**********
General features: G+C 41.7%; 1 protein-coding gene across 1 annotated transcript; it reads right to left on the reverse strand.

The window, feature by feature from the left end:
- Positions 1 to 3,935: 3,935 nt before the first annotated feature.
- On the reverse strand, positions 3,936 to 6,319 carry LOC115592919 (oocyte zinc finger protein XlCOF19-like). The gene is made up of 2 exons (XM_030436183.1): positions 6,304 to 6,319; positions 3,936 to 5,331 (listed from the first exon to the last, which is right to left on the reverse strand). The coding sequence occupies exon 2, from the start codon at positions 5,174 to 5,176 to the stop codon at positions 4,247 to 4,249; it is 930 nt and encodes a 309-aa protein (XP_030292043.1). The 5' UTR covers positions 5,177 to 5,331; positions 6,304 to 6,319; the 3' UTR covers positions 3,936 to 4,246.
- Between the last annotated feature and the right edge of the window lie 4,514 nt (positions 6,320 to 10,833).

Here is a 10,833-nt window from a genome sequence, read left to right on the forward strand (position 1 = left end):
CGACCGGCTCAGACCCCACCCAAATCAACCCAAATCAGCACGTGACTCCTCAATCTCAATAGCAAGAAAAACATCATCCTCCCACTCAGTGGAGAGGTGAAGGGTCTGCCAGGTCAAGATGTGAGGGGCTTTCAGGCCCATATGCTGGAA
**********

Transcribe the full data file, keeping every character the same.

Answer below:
General features: G+C 41.7%; 1 protein-coding gene across 1 annotated transcript; it reads right to left on the reverse strand.

The window, feature by feature from the left end:
- Positions 1 to 3,935: 3,935 nt before the first annotated feature.
- On the reverse strand, positions 3,936 to 6,319 carry LOC115592919 (oocyte zinc finger protein XlCOF19-like). The gene is made up of 2 exons (XM_030436183.1): positions 6,304 to 6,319; positions 3,936 to 5,331 (listed from the first exon to the last, which is right to left on the reverse strand). The coding sequence occupies exon 2, from the start codon at positions 5,174 to 5,176 to the stop codon at positions 4,247 to 4,249; it is 930 nt and encodes a 309-aa protein (XP_030292043.1). The 5' UTR covers positions 5,177 to 5,331; positions 6,304 to 6,319; the 3' UTR covers positions 3,936 to 4,246.
- Between the last annotated feature and the right edge of the window lie 4,514 nt (positions 6,320 to 10,833).

Here is a 10,833-nt window from a genome sequence, read left to right on the forward strand (position 1 = left end):
CGACCGGCTCAGACCCCACCCAAATCAACCCAAATCAGCACGTGACTCCTCAATCTCAATAGCAAGAAAAACATCATCCTCCCACTCAGTGGAGAGGTGAAGGGTCTGCCAGGTCAAGATGTGAGGGGCTTTCAGGCCCATATGCTGGAA